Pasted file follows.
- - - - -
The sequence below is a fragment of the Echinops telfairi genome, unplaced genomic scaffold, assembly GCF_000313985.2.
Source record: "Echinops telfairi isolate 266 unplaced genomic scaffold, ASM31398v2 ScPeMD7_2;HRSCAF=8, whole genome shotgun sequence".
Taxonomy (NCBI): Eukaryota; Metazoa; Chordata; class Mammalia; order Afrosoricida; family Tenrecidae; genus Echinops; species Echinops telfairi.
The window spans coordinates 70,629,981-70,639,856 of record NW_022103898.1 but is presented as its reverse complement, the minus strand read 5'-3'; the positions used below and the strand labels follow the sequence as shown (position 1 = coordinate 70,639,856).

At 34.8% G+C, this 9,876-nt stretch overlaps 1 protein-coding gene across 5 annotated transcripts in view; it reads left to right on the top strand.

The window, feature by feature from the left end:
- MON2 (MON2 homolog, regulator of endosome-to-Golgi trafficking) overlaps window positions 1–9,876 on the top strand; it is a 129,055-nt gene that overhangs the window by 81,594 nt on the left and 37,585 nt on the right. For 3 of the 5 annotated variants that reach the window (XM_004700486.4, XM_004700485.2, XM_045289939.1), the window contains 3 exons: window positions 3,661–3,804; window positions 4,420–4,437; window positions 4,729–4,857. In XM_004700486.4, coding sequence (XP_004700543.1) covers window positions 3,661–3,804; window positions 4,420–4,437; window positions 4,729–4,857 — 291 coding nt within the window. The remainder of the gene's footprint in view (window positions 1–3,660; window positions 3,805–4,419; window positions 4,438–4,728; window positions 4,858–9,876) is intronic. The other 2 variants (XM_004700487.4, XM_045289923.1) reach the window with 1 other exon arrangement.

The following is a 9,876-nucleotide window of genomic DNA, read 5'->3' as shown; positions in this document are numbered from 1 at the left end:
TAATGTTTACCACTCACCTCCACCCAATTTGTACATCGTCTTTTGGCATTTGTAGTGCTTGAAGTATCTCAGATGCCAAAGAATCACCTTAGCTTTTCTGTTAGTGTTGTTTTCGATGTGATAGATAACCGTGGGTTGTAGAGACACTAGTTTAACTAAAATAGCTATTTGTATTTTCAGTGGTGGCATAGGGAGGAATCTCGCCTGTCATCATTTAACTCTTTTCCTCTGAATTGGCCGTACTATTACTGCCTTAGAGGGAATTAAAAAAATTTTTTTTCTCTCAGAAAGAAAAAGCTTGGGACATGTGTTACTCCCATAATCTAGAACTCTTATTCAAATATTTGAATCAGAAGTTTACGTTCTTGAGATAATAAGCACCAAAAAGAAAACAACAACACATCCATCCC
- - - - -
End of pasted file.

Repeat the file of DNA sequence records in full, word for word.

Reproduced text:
The sequence below is a fragment of the Echinops telfairi genome, unplaced genomic scaffold, assembly GCF_000313985.2.
Source record: "Echinops telfairi isolate 266 unplaced genomic scaffold, ASM31398v2 ScPeMD7_2;HRSCAF=8, whole genome shotgun sequence".
Taxonomy (NCBI): Eukaryota; Metazoa; Chordata; class Mammalia; order Afrosoricida; family Tenrecidae; genus Echinops; species Echinops telfairi.
The window spans coordinates 70,629,981-70,639,856 of record NW_022103898.1 but is presented as its reverse complement, the minus strand read 5'-3'; the positions used below and the strand labels follow the sequence as shown (position 1 = coordinate 70,639,856).

At 34.8% G+C, this 9,876-nt stretch overlaps 1 protein-coding gene across 5 annotated transcripts in view; it reads left to right on the top strand.

The window, feature by feature from the left end:
- MON2 (MON2 homolog, regulator of endosome-to-Golgi trafficking) overlaps window positions 1–9,876 on the top strand; it is a 129,055-nt gene that overhangs the window by 81,594 nt on the left and 37,585 nt on the right. For 3 of the 5 annotated variants that reach the window (XM_004700486.4, XM_004700485.2, XM_045289939.1), the window contains 3 exons: window positions 3,661–3,804; window positions 4,420–4,437; window positions 4,729–4,857. In XM_004700486.4, coding sequence (XP_004700543.1) covers window positions 3,661–3,804; window positions 4,420–4,437; window positions 4,729–4,857 — 291 coding nt within the window. The remainder of the gene's footprint in view (window positions 1–3,660; window positions 3,805–4,419; window positions 4,438–4,728; window positions 4,858–9,876) is intronic. The other 2 variants (XM_004700487.4, XM_045289923.1) reach the window with 1 other exon arrangement.

The following is a 9,876-nucleotide window of genomic DNA, read 5'->3' as shown; positions in this document are numbered from 1 at the left end:
TAATGTTTACCACTCACCTCCACCCAATTTGTACATCGTCTTTTGGCATTTGTAGTGCTTGAAGTATCTCAGATGCCAAAGAATCACCTTAGCTTTTCTGTTAGTGTTGTTTTCGATGTGATAGATAACCGTGGGTTGTAGAGACACTAGTTTAACTAAAATAGCTATTTGTATTTTCAGTGGTGGCATAGGGAGGAATCTCGCCTGTCATCATTTAACTCTTTTCCTCTGAATTGGCCGTACTATTACTGCCTTAGAGGGAATTAAAAAAATTTTTTTTCTCTCAGAAAGAAAAAGCTTGGGACATGTGTTACTCCCATAATCTAGAACTCTTATTCAAATATTTGAATCAGAAGTTTACGTTCTTGAGATAATAAGCACCAAAAAGAAAACAACAACACATCCATCCC